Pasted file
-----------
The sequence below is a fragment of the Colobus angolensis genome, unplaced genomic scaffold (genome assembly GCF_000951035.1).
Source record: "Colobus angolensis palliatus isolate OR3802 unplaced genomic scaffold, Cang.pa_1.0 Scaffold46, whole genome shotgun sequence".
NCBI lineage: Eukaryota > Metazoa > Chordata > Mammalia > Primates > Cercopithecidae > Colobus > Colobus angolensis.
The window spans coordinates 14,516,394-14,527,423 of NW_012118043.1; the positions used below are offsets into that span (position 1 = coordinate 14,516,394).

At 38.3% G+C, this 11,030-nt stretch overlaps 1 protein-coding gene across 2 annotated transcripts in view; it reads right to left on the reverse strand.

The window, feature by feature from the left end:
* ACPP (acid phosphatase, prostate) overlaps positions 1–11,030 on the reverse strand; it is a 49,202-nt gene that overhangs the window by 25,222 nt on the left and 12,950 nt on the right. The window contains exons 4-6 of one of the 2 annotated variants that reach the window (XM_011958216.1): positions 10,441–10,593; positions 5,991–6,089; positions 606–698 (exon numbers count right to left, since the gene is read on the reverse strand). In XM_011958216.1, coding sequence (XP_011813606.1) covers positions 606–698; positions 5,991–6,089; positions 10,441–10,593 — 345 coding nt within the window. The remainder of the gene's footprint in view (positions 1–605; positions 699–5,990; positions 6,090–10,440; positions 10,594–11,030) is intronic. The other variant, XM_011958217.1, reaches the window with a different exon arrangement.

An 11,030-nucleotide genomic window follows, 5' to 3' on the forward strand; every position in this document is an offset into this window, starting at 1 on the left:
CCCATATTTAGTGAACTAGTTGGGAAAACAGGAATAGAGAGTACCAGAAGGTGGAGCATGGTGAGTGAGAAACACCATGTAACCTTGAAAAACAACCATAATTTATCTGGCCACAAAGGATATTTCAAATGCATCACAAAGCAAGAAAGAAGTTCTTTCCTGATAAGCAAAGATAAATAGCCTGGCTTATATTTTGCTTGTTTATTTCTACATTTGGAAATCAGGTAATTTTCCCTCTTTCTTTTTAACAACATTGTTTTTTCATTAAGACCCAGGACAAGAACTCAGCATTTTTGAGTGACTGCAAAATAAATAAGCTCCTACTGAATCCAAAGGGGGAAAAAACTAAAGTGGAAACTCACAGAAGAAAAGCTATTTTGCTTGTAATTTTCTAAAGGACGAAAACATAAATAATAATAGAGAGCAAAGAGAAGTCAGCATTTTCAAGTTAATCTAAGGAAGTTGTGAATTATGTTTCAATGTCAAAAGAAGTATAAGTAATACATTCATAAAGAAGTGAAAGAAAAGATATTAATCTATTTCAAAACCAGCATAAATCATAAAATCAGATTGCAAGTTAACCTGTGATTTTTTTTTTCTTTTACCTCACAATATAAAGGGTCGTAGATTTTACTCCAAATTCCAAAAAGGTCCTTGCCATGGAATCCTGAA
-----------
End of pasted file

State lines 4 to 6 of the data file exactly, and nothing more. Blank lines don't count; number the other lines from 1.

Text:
The window spans coordinates 14,516,394-14,527,423 of NW_012118043.1; the positions used below are offsets into that span (position 1 = coordinate 14,516,394).

At 38.3% G+C, this 11,030-nt stretch overlaps 1 protein-coding gene across 2 annotated transcripts in view; it reads right to left on the reverse strand.

The window, feature by feature from the left end: